Setting Your Staff Up for Success

Don’t set your development staff up for fundraising and financial failure. Budget conservatively, accounting for total costs. Spread your risk by diversifying your revenue streams. Build in a surplus and put a portion of it aside. Remember, what gets measured gets done. Make the goals you give your staff specific, measurable, action oriented, realistic, and time bound. Fundraising staff interact with program, finance, IT, marketing, communications, volunteer training and management, board members, and the community. They work most effectively when they are aware of any internal and external changes to regarding these constituencies.

To increase the unrestricted revenues the maternal health education agency hoped for, we created a case for support that gave the staff words to tell their story in a new way and a development plan that leveraged the nonprofit’s strengths within the limits of its organizational capacity. We outlined an individual-giving program that grew in its forms of giving. We trained key staff in the principles and strategies of asking for business donations, highlighting the difference between the motivations behind why businesses, governments, foundations, and individuals give. We also conducted a staff fundraising training. We talked about what fundraising was and wasn’t, mission-driven efforts, how fundraising affected operations, and how the staff could participate without becoming fundraisers. It was gratifying to see how many of the staff participated.

To get beyond the silos at the domestic violence housing agency, program, finance, and development staff talked about their different recording and reporting needs, processes for covering administrative costs and realizing a surplus, and the pros and cons of further diversifying funding streams. The development staff created a grants plan that increased general operating revenues with mostly simple reporting requirements. The group created communication and reporting processes where no one department would be significantly taxed, and information was available to everyone who needed it. Because the non-fundraising staff felt heard by the development staff, their needs were met, and their contributions recognized, it was much easier to mobilize them to support new fundraising initiatives.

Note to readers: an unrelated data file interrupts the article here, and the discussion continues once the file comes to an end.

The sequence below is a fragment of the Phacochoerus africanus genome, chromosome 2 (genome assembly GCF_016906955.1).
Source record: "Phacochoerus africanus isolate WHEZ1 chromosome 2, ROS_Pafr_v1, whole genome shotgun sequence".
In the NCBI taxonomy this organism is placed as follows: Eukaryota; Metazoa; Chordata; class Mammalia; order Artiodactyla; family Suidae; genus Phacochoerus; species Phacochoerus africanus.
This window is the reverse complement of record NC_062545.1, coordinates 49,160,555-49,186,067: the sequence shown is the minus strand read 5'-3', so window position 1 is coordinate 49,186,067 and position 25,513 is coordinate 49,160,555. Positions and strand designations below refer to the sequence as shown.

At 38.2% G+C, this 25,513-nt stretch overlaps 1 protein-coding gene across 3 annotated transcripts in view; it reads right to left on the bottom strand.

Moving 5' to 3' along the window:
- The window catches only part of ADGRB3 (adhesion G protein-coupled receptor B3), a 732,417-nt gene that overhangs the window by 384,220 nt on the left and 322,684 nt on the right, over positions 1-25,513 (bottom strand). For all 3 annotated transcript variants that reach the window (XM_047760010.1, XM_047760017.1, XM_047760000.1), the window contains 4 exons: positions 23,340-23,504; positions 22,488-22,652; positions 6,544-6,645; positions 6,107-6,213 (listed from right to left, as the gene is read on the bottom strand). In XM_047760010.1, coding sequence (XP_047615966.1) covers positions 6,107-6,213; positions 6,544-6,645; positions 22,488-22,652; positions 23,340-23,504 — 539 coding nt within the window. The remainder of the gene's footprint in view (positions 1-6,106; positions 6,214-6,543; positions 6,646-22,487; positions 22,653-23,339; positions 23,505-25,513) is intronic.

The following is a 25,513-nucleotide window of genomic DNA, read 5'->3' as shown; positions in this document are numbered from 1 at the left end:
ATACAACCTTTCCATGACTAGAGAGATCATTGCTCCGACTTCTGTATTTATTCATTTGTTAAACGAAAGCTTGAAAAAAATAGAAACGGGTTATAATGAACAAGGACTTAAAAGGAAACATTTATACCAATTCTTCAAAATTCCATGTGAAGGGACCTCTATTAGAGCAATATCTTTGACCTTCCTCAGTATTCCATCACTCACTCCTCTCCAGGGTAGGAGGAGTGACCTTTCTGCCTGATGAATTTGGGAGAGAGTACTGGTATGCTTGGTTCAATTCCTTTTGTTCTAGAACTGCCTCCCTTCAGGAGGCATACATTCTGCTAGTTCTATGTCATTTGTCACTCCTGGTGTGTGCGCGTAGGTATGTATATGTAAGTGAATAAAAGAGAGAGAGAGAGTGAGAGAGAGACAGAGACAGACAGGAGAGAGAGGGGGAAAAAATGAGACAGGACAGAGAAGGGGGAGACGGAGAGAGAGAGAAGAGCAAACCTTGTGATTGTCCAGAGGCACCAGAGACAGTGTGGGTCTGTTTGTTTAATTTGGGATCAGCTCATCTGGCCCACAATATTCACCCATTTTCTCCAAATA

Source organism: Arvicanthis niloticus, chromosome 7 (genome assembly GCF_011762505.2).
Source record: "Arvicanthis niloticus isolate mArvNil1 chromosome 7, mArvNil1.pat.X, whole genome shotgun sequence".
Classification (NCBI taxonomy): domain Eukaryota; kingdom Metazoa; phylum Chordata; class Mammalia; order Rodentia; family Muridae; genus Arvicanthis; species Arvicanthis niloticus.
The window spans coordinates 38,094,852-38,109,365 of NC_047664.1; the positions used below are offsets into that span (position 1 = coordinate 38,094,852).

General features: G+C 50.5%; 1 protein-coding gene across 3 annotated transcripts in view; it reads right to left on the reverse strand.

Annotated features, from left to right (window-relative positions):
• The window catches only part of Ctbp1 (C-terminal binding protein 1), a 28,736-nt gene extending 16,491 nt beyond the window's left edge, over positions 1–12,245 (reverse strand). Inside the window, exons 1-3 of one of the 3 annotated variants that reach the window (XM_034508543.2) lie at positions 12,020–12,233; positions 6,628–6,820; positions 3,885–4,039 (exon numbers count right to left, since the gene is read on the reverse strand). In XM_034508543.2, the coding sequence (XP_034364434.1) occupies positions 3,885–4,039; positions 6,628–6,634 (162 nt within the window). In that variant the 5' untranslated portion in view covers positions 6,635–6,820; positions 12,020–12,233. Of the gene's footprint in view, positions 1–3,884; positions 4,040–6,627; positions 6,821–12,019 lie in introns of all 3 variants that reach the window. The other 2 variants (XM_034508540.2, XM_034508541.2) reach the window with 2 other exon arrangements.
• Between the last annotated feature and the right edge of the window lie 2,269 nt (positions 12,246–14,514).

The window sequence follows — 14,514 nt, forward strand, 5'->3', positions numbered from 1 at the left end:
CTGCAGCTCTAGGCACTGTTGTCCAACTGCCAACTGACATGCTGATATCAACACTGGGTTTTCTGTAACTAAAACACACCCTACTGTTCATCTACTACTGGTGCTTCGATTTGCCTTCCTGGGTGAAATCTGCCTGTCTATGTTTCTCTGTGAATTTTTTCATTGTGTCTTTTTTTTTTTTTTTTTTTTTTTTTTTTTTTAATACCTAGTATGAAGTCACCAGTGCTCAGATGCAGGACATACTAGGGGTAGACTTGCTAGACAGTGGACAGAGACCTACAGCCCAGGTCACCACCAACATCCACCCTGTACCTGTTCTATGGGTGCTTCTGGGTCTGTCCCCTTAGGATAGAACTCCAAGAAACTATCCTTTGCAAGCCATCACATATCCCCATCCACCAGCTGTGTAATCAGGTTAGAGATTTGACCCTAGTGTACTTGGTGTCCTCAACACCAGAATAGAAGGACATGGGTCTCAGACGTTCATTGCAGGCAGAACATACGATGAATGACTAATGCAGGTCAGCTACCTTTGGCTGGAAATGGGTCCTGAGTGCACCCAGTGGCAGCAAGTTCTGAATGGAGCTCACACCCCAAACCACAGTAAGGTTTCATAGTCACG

Exciting Your Community

Good PR and marketing include more than press releases, social media campaigns, website development, speaking engagements, media coverage, advertising, organizational memberships, resource list inclusion, and hosting community fundraising events. For best results, target your efforts to specific groups you have identified as the most crucial and thoroughly research them. Create and maintain consistent, strong messaging through good branding, articulating a unique marketing position, making your message a mainstay of your culture, and spreading your message extensively.

Since the maternal health education agency wanted to increase its individual donor base, expand foundation support, and initiate a corporate giving program, the messaging from the case for support informed its appeals, grant writing, business asks, social media outreach, and annual report. By integrating communications and fundraising, its messages to the community were unified and consistent, leading to a larger presence in the community. We also worked on creating mutually beneficial fundraising asks based on its mission. Instead of trying to reach just any foundation or business, we identified prospects that had some relation to its mission, operations, board, staff, or client base. I did the initial research and then trained the staff on how to approach these potential supporters. By the end of the engagement, they were ready to move to the next phase of donor development.

Since the domestic violence housing agency was large with many different departments, the first thing we did to excite the community was to understand how the departments worked together. Then we created a unified message and made it consistent within the organization’s newsletters, press releases, grants, event speeches, and business meetings. The agency could then present one unified front to all its internal and external constituencies. We then developed a business packet highlighting the financial and mission strength of the nonprofit, as well as opportunities for mutually beneficial involvement. So that businesses could see how the agency benefitted them and the community, we included agency client and business relationship testimonials during networking meetings. It wasn’t long before this agency had community business support.

Next Steps

Let’s talk about where your nonprofit is in its fundraising journey and what your next steps are.  You’re invited to schedule a complimentary, thirty-minute strategy session with me.  During our time together, we’ll clarify the issues your nonprofit is facing, explore possible solutions, and develop a plan of action. I look forward to speaking with you!